Today, the Swift Street Courtyard area, in combination with the adjoining businesses off of Ingalls Street, has become a nexus for locals who like fresh local products, cool shops, and hand crafted wine and beer. During the middle part of the last century this area was a busy center of vegetable processing and packing. In 1948, the Artichoke and Sprout Growers Association built the building at 334 Ingalls Street – now home of the West End Tap and Kitchen. Birds Eye Frozen Food leased a portion of it but their space needs soon grew. In 1951, to accommodate Birds Eye, the building at 402 Ingalls Street was built. Under this roof, vegetables were packed, primarily by women, and sold with the labels: “Coast King”, “Coast Queen” and “Coast Prince.”
The external infrastructure needs of these packing plants were large.
• A new water main was brought in by the City to handle the huge water needs.
• A new railroad spur was added running along the back side of the buildings.
• During peak harvest, refrigerator cars were loaded around the clock via a dedicated steam-powered “switcher.”
• A permanent nursing station was on site to care for the workers (located where El Salchichero is now).
• A huge concrete vault or storage pond was located on the east side of the parking lot to temporarily hold the vegetable waste.
• There was a a huge open air truck scale where the dining area inside Kelly’s French Bakery is today.
Within 402 Swift Street, water entered the building and was fed into two concrete troughs or “flumes” that ran the length of the building in the concrete slab floor. All discarded vegetable waste was thrown into the flumes where it was then carried in the water stream to the buildings exit and then via a pipe to an open concrete vault/pond. The water was pumped back to the head of the flume and the vegetable waste was then scooped out and put in a flatbed truck for disposal.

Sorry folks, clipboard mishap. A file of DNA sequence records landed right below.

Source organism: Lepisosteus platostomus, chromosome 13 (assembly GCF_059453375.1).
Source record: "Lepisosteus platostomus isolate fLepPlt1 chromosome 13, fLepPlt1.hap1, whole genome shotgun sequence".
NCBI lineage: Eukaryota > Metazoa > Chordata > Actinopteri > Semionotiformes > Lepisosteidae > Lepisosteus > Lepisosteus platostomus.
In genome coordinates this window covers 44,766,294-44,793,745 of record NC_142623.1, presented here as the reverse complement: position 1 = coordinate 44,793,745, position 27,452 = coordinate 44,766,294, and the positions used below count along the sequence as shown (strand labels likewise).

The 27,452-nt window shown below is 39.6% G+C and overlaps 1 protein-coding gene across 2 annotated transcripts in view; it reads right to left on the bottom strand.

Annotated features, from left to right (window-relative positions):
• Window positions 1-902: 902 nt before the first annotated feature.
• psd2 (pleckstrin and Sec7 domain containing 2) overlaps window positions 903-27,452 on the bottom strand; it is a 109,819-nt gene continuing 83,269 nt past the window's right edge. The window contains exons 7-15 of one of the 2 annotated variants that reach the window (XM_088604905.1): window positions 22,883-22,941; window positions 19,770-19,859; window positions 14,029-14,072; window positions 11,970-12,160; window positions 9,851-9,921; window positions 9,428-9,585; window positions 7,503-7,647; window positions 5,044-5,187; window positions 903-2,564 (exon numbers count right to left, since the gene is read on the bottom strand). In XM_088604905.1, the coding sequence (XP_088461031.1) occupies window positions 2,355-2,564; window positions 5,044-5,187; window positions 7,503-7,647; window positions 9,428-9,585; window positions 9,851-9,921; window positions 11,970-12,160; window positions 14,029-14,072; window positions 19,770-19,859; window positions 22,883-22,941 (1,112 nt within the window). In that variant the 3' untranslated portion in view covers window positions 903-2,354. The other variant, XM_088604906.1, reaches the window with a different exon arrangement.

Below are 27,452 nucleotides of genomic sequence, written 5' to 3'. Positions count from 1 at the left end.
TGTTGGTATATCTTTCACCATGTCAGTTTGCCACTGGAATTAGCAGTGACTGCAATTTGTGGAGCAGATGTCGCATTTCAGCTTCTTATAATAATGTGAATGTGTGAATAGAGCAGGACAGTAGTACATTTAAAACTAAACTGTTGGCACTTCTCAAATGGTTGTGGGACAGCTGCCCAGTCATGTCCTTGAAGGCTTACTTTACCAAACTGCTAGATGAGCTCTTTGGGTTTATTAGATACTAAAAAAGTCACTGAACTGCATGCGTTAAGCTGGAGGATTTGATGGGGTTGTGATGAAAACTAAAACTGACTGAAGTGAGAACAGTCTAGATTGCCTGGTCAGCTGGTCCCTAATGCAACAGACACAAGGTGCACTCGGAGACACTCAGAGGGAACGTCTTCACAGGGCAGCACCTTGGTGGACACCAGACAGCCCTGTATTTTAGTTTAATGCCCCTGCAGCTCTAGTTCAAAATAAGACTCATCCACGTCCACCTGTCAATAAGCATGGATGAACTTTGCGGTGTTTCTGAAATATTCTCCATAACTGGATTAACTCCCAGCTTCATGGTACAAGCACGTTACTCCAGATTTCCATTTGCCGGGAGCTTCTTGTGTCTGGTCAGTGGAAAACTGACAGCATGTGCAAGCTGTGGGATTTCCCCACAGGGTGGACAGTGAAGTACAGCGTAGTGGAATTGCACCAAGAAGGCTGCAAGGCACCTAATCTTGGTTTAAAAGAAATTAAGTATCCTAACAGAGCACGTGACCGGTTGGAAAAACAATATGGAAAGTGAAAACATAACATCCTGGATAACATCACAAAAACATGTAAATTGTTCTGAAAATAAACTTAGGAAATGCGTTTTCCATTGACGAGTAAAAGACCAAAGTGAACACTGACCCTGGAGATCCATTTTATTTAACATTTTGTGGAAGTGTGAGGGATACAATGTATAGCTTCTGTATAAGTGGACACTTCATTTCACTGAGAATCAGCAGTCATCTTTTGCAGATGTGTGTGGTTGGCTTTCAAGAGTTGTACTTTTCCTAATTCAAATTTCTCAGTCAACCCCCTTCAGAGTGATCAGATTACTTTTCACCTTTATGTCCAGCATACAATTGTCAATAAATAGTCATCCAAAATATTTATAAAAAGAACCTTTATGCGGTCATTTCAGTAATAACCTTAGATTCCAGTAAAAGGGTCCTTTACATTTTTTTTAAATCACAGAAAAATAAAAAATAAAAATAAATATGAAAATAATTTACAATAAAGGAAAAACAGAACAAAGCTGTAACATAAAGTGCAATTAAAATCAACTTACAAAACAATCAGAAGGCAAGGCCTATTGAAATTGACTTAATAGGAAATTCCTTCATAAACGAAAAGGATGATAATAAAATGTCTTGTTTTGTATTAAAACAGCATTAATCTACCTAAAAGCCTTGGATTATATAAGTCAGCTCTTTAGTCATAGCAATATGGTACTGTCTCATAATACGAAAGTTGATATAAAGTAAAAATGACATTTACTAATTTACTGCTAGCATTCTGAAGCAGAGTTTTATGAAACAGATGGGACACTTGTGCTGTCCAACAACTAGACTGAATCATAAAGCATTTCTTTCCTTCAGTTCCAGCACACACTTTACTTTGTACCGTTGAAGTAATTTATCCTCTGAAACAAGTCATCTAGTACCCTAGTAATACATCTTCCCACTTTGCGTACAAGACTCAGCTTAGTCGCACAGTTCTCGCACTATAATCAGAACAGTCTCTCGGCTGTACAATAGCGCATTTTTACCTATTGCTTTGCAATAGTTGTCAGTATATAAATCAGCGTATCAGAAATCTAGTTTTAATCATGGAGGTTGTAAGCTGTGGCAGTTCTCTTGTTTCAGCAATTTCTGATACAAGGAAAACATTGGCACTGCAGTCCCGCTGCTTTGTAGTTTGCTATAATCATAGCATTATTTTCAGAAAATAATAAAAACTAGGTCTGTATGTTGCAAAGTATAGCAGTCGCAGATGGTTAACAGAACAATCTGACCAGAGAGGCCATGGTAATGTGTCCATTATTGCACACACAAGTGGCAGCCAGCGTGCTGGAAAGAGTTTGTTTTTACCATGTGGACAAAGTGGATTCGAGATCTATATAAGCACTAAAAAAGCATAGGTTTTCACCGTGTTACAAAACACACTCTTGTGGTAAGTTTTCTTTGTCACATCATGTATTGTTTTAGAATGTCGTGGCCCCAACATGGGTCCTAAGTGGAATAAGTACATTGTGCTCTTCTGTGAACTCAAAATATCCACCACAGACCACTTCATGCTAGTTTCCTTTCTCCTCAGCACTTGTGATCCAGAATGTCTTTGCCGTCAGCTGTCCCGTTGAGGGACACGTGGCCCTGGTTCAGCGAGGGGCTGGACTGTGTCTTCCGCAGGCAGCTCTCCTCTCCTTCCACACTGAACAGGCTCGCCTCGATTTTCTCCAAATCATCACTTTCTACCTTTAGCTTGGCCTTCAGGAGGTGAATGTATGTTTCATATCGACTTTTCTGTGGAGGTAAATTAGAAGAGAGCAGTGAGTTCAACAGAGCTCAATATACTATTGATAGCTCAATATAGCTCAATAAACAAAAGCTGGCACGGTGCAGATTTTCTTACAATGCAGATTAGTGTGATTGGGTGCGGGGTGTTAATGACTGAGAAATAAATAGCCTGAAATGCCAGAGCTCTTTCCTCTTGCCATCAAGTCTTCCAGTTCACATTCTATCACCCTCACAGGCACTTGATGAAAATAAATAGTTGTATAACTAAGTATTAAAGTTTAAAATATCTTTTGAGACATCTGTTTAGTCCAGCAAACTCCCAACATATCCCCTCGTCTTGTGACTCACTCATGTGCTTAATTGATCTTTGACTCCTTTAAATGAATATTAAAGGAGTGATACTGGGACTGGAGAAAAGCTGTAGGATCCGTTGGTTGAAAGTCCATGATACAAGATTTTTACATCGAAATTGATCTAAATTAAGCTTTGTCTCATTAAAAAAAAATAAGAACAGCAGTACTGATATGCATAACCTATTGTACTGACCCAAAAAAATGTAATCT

Prior to shipping, a portable ice blower was used to top off the produce in each car with a layer of ice cubes. An ice crusher was needed to crush the block ice which came from the Union Ice Company on Laurel and Chestnut. A screw auger/trough system then brought the ice to the blower. Known as “top icing”, the ice generally lasted until the train got to Council Bluffs, Iowa or Saint Louis, Missouri before being replenished.
A cold room for storage was located in the southeast end of the building (today the home of Sawyer, Illuminee and Santa Cruz Mountain Brewing). The floor, ceiling and walls were all insulated with 2 layers of 2 inch thick cork, each coated with asphalt. Examples of the insulation can be seen in a cross sectional “cork donut” located inside Kelly’s French Bakery and exposed inside Sawyer.
Kelly’s French Bakery owners Kelly and Mark Sanchez own and have revitalized the old buildings of the Swift Street Courtyard. In April 2002, they began a major renovation effort that lasted 15 months and created the Swift Street Courtyard as you see it today.
- A display in Kelly's French Bakery put together by F. John LaBarba, building contractor, in July 2003.
- Personal Communication with Mark Sanchez, owner Kellys French Bakery and The Swift Street Courtyard, August 2013.